October 1, 2022

Robotic Notes

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Google exposes initial access broker with ties to Conti ransomware gang

3 min read

Google LLC’s Threat Analysis Group today exposed an initial access broker with ties to the infamous Conti ransomware gang.

IAB’s are cybercriminals specializing in breaching companies and then selling access to ransomware gangs. Google calls them “the opportunistic locksmiths of the security world.”

Dubbed “Exotic Lily,” the group is described as resourceful and financially motivated with activities closely linked to both Conti and the Diavol ransomware gang. The group primarily uses spear-phishing campaigns, sending emails that pretend to be from legitimate organizations and employees using domain and identity spoofing.

The domain spoofing involved the use of domains that were nearly identical to those of actual organizations. At the peak of its activity, the Google TAG researchers observed the group sending more than 5,000 emails a day to as many as 650 targeted organizations globally.

Initially, Exotic Lily targeted specific industries such as information technology, cybersecurity and healthcare but have recently been observed attacking a wide variety of organizations and industries, with a less specific focus.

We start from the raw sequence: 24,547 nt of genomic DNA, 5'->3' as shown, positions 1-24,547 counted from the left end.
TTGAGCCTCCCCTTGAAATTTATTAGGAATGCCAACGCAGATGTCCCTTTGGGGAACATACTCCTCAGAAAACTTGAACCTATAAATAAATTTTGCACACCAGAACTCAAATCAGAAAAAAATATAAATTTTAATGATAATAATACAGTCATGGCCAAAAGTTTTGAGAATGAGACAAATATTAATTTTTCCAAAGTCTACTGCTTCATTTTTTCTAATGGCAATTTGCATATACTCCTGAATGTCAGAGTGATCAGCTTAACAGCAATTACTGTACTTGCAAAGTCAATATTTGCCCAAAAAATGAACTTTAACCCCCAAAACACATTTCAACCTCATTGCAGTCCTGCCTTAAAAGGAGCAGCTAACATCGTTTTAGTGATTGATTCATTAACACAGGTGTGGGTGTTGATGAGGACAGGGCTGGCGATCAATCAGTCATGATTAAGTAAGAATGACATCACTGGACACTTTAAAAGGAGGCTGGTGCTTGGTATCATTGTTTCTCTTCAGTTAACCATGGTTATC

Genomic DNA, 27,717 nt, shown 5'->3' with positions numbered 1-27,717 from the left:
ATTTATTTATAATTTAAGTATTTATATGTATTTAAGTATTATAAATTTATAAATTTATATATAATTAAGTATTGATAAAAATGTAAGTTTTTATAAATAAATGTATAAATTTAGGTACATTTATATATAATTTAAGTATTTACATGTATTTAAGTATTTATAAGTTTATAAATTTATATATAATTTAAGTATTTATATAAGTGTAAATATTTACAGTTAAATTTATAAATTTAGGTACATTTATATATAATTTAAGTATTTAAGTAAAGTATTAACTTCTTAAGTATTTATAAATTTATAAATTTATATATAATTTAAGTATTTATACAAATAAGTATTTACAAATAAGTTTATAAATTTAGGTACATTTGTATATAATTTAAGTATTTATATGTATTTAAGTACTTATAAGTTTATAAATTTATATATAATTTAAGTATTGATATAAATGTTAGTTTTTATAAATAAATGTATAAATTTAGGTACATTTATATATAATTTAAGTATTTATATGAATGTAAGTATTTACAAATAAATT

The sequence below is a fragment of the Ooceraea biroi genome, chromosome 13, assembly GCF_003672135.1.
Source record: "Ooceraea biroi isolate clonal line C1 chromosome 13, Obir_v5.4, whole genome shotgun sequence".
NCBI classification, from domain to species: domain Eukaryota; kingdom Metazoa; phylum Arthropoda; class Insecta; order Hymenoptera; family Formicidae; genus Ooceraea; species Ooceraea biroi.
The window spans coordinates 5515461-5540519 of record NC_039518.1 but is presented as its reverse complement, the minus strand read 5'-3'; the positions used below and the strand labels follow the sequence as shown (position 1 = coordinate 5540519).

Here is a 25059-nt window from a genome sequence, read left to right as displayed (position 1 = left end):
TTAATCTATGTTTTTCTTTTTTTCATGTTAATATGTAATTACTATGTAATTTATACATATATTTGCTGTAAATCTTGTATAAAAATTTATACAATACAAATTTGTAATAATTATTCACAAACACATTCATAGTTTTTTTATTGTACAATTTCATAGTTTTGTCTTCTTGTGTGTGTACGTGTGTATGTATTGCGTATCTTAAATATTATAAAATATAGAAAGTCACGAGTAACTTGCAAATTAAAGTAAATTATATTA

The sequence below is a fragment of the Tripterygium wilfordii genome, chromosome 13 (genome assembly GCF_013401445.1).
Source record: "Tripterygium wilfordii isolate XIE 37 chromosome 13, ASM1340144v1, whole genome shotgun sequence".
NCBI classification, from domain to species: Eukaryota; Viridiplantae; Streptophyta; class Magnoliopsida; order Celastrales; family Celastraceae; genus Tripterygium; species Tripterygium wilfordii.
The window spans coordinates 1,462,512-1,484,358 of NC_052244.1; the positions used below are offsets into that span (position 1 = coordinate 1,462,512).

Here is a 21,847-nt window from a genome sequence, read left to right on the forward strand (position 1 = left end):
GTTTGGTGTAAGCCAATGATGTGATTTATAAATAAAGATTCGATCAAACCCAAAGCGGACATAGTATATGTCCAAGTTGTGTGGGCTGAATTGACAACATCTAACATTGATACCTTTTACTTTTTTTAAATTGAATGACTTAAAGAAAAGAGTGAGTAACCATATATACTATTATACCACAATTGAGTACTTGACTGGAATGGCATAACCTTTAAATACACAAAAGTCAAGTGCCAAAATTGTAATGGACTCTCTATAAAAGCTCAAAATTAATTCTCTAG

Spear-phishing campaigns are not new, but Exotic Lily takes them to the next level. The group creates fake social media profiles, including LinkedIn profiles, using easily available employee data to make their emails appear authentic.

Exotic Lily would also send spear-phishing emails under the pretext of a business proposal, such as seeking to outsource a business development project or an information security service. The attackers would sometimes engage further, attempting to schedule a meeting to discuss the project’s design or requirements.

Having established a level of trust with the targeted victim, the group would then seal the attack by sharing the alleged project info – in reality, malware – with the victim. To add further credibility, the fake project info is not shared directly but via public file-sharing services such as TransferNow, Transfer XL, We Transfer and OneDrive.

“Cybercriminals will rely on people working through their emails as quickly as possible, as many users have their inbox rule their days,” James McQuiggan, security awareness advocate at security awareness training company KnowBe4 Inc., told SiliconANGLE. “Using the exact spelling but changing the top-level domain, the user could have the training to check the link, look for transposed letters or substituted letters and forget to check the characters that come after the period in the web address.”

McQuiggan noted that users must take the time when reviewing emails to ask themselves questions about the email to avoid being socially engineered. Do I know the sender? Am I expecting this? Do they want me to do something quickly?

“If any of the responses are unfavorable, it is best to review the email further, thoroughly check the links and verify the sender,” McQuiggan added. “It might take a few extra minutes, but that can save hours and months from a ransomware attack or data breach due to clicking on a malicious link.”

Photo: Public Domain Pictures

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